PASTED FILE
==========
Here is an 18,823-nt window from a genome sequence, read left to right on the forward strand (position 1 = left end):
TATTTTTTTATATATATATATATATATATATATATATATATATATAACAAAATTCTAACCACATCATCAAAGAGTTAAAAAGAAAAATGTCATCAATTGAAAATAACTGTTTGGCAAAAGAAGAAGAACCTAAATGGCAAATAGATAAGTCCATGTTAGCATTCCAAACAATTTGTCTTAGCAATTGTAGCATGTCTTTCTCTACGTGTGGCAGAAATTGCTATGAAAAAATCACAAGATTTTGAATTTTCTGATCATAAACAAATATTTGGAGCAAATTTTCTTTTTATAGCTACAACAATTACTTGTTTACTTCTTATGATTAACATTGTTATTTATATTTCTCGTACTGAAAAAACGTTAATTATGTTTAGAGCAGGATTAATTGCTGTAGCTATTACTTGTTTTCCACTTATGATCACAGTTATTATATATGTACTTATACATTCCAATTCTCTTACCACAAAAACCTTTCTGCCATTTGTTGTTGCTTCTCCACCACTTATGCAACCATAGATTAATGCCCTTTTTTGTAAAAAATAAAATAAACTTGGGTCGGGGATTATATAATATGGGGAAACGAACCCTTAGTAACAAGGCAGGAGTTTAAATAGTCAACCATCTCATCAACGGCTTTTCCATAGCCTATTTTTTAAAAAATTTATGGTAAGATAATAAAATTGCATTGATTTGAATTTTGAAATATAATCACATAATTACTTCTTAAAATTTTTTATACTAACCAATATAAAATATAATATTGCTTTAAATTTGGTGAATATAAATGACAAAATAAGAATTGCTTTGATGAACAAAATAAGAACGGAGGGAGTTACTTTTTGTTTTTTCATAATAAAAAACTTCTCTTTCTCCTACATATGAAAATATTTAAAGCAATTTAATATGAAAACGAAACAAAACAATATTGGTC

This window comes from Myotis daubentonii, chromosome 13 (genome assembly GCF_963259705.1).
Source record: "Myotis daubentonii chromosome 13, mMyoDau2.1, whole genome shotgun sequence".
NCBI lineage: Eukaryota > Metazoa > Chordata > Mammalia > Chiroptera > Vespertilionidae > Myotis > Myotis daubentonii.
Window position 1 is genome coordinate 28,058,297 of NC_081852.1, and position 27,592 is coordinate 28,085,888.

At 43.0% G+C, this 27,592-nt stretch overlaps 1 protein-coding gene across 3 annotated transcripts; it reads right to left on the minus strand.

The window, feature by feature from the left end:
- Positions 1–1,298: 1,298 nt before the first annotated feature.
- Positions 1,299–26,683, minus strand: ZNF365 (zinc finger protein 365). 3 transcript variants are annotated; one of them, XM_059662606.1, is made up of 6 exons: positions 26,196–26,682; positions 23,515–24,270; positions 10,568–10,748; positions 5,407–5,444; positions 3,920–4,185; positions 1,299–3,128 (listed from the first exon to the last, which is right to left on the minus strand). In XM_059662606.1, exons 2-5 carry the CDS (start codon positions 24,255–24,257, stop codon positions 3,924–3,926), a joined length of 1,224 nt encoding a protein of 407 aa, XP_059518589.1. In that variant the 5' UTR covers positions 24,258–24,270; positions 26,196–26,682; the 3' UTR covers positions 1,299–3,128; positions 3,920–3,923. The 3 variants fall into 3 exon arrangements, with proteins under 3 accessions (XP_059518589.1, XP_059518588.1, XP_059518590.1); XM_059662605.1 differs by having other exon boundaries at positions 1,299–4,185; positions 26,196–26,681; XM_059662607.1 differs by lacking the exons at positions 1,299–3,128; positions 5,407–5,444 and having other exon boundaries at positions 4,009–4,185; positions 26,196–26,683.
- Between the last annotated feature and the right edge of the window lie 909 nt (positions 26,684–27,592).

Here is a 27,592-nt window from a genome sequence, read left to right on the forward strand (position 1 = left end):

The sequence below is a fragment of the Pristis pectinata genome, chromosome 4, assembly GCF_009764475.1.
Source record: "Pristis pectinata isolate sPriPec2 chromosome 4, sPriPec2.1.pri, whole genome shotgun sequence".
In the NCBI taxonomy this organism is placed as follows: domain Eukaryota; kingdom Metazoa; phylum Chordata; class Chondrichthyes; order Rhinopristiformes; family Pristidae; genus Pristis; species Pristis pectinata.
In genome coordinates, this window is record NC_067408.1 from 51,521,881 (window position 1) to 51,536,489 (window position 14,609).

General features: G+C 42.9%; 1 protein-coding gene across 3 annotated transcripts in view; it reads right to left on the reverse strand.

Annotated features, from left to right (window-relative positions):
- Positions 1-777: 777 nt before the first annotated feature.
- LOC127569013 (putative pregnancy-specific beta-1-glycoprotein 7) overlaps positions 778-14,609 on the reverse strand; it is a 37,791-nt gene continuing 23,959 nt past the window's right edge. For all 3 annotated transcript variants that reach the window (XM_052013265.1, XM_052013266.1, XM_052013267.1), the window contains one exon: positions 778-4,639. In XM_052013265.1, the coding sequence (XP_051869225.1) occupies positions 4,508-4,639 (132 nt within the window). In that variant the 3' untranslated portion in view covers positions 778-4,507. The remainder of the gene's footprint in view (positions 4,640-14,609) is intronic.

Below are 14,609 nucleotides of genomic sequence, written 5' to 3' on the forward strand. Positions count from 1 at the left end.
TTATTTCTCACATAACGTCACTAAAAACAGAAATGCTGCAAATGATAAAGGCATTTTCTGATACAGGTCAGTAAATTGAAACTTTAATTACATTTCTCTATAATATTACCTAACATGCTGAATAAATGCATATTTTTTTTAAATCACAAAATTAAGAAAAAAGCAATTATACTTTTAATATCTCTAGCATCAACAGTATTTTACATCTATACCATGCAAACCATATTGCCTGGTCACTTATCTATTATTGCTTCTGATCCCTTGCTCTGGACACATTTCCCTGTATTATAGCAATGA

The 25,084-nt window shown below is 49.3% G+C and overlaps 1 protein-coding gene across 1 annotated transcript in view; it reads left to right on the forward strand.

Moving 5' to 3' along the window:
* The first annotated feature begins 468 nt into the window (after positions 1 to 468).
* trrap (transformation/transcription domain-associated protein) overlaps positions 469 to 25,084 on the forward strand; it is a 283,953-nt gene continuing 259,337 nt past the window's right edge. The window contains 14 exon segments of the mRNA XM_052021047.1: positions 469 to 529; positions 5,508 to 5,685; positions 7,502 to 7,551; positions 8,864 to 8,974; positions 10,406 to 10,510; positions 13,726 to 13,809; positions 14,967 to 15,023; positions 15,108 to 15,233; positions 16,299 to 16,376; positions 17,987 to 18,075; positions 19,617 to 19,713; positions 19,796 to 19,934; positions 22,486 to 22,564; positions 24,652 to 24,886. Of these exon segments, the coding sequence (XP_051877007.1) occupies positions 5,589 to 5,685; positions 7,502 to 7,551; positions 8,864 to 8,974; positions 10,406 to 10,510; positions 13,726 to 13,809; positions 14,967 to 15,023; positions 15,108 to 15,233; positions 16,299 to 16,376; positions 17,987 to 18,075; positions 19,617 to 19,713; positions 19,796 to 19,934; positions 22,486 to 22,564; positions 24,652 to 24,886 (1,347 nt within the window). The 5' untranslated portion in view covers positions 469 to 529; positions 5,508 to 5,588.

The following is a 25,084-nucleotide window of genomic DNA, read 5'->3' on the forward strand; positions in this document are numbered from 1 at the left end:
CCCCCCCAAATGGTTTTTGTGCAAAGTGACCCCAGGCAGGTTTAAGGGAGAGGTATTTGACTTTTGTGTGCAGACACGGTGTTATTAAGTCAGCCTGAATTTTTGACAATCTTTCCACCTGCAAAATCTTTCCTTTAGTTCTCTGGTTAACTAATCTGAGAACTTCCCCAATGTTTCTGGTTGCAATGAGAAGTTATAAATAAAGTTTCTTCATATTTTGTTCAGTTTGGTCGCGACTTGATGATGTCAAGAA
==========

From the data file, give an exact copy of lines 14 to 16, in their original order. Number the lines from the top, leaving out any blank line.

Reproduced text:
Source record: "Pristis pectinata isolate sPriPec2 chromosome 4, sPriPec2.1.pri, whole genome shotgun sequence".
In the NCBI taxonomy this organism is placed as follows: domain Eukaryota; kingdom Metazoa; phylum Chordata; class Chondrichthyes; order Rhinopristiformes; family Pristidae; genus Pristis; species Pristis pectinata.
In genome coordinates, this window is record NC_067408.1 from 51,521,881 (window position 1) to 51,536,489 (window position 14,609).